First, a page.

Photo Courtesy of Norwegian SciTech News

Mental illness is not uncommon in Sri Lanka. Most often, mental illness and disorders go undetected due to social and cultural taboos, severely damaging a person’s level of happiness, productivity, and his or her ability to maintain relationships. Among people being treated for mental illnesses in Sri Lanka, 37% suffer from depression, 17% suffer from psychosis, and the prevalence of antenatal and postnatal depression is 27.1% and 16.2% respectively. These figures alone indicate that mental health should be a main focus in Sri Lanka’s health agenda.

In 2016, Groundviews visited the National Institute of Mental Health (NIMH) to get detailed insight into the structure of the institution, the types of patients and forms of treatment provided, as well as stigma and discrimination associated with mental illness in Sri Lanka. The photo story from this visit including discussions with those working within the NIMH and in the mental health sector can be viewed here. Groundviews also compiled a short video addressing some myths surrounding mental health treatment.

Two years later in 2018, little had changed with regard to stigma associated with mental illness in Sri Lanka. Writing to Groundviews, Nivendra Uduman, a counselling psychologist and psychotherapist, flagged the stigma related to mental health as one the main barriers that cripples victims as well as systemic progress in addressing these issues. In his article, he dives into institutionalisation, the media, society, and the family as multiple levels at which stigma is continually perpetuated.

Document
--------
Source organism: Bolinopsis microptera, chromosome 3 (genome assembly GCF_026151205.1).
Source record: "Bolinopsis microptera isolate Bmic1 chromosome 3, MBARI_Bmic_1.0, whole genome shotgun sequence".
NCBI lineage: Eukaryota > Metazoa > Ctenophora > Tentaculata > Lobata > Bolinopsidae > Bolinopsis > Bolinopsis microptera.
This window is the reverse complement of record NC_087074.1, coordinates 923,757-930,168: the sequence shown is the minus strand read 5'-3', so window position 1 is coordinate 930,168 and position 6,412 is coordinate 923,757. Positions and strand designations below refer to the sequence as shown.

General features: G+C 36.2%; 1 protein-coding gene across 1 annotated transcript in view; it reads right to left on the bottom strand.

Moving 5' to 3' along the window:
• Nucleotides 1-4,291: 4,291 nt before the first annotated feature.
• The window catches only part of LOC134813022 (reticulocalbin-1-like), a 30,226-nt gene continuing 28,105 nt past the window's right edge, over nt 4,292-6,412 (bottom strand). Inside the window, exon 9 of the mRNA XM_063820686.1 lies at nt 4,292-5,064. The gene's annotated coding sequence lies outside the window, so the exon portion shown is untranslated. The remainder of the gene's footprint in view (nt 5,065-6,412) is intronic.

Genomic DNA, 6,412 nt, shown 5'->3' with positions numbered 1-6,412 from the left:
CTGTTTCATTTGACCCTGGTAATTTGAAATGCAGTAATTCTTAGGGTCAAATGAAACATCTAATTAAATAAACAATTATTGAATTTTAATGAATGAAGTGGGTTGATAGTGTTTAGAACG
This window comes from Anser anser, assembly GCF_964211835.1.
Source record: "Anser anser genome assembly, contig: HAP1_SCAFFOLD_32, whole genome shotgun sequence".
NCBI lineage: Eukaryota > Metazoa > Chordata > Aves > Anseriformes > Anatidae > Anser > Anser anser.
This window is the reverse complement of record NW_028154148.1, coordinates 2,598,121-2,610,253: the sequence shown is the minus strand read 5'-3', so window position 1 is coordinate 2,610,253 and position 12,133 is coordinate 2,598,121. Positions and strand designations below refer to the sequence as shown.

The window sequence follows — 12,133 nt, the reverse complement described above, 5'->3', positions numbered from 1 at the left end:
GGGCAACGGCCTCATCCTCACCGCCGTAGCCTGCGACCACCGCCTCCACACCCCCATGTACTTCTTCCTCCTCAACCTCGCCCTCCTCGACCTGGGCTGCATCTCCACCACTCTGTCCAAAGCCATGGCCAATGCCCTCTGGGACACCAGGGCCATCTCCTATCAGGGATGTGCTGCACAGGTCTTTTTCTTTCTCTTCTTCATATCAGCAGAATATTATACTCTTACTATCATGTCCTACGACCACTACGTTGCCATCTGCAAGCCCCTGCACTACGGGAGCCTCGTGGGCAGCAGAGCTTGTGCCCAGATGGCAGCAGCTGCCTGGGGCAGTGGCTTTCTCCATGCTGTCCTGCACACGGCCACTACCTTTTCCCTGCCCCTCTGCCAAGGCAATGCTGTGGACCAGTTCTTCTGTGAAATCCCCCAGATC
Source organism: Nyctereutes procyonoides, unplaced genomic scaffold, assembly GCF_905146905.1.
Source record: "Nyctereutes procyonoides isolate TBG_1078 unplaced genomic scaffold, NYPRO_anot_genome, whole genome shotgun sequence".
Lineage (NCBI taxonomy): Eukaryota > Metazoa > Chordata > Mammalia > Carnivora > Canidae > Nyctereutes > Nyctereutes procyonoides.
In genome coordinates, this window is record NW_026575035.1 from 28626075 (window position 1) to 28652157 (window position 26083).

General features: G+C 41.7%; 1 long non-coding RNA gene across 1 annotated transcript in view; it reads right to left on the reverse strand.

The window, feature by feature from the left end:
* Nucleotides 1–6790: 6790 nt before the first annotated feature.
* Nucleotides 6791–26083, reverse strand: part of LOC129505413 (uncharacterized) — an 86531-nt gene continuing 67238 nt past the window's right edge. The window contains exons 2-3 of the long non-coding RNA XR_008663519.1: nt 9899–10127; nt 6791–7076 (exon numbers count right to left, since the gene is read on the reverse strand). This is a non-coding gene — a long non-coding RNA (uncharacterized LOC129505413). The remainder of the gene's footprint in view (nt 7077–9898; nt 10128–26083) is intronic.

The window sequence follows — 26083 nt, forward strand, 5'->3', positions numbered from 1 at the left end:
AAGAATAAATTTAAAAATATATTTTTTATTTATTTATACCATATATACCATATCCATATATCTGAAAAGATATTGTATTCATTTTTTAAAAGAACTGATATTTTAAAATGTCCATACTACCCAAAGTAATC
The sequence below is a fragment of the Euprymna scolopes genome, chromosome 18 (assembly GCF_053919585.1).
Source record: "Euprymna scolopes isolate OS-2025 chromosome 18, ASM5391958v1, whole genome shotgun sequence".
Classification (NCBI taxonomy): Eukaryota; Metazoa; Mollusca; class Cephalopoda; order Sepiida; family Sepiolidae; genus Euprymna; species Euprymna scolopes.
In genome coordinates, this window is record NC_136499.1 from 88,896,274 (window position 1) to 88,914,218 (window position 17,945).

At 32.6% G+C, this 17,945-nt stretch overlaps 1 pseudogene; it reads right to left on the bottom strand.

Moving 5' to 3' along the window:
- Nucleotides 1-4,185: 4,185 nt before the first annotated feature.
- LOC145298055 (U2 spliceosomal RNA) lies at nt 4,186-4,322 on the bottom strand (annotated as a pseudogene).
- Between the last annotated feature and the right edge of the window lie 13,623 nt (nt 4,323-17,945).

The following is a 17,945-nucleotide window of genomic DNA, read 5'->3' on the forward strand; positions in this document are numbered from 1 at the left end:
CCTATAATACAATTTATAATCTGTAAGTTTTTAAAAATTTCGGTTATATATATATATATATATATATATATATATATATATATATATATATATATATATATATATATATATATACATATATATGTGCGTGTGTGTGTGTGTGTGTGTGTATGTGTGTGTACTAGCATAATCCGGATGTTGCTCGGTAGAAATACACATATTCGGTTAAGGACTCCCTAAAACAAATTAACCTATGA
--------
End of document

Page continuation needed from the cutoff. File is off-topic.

This year, in order to mark World Mental Health Day on October 10, Groundviews spoke to Dr. M. Ganesan, Consultant Psychiatrist at the NIMH, to discuss common misconceptions surrounding mental illness and what we can do to better understand our state of mental health.

Editor’s Note: Also read “The Reality of Suicide in Sri Lanka: Need for data-driven analysis

If you need emotional support or guidance, help with facing difficulties, or simply want to talk to someone, dial 1926 (Government helpline), 1333 (CCC Foundation), or 0112692909/2683555 (Sumithrayo).

Given the current context of the Coronavirus pandemic, if you experience anxiety, depression or any other mental difficulties dial 0718699225 or 0773680930 for counselling services by the Sri Lanka National Institute of Professional Counsellors.